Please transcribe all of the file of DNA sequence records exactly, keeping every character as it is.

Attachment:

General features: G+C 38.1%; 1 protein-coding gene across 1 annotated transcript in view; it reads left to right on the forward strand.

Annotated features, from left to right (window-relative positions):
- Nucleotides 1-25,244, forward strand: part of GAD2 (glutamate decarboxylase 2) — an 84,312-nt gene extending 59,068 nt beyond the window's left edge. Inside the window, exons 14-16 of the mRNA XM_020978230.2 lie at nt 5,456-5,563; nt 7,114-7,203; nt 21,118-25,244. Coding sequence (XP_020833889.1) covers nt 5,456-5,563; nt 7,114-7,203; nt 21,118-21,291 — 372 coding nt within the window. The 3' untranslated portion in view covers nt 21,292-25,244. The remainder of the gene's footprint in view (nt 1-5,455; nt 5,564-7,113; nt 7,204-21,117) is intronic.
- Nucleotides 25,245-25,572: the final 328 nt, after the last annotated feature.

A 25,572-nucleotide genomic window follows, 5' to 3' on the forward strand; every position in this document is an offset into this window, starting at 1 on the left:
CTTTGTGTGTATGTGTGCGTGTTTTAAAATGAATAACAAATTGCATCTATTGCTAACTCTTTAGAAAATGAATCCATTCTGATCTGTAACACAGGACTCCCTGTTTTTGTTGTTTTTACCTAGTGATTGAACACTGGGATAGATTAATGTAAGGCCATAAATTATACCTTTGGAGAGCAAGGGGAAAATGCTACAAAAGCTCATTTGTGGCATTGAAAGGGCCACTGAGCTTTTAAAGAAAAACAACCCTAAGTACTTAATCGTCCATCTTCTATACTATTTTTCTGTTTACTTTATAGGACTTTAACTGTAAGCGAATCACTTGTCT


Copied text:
General features: G+C 38.1%; 1 protein-coding gene across 1 annotated transcript in view; it reads left to right on the forward strand.

Annotated features, from left to right (window-relative positions):
- Nucleotides 1-25,244, forward strand: part of GAD2 (glutamate decarboxylase 2) — an 84,312-nt gene extending 59,068 nt beyond the window's left edge. Inside the window, exons 14-16 of the mRNA XM_020978230.2 lie at nt 5,456-5,563; nt 7,114-7,203; nt 21,118-25,244. Coding sequence (XP_020833889.1) covers nt 5,456-5,563; nt 7,114-7,203; nt 21,118-21,291 — 372 coding nt within the window. The 3' untranslated portion in view covers nt 21,292-25,244. The remainder of the gene's footprint in view (nt 1-5,455; nt 5,564-7,113; nt 7,204-21,117) is intronic.
- Nucleotides 25,245-25,572: the final 328 nt, after the last annotated feature.

A 25,572-nucleotide genomic window follows, 5' to 3' on the forward strand; every position in this document is an offset into this window, starting at 1 on the left:
CTTTGTGTGTATGTGTGCGTGTTTTAAAATGAATAACAAATTGCATCTATTGCTAACTCTTTAGAAAATGAATCCATTCTGATCTGTAACACAGGACTCCCTGTTTTTGTTGTTTTTACCTAGTGATTGAACACTGGGATAGATTAATGTAAGGCCATAAATTATACCTTTGGAGAGCAAGGGGAAAATGCTACAAAAGCTCATTTGTGGCATTGAAAGGGCCACTGAGCTTTTAAAGAAAAACAACCCTAAGTACTTAATCGTCCATCTTCTATACTATTTTTCTGTTTACTTTATAGGACTTTAACTGTAAGCGAATCACTTGTCT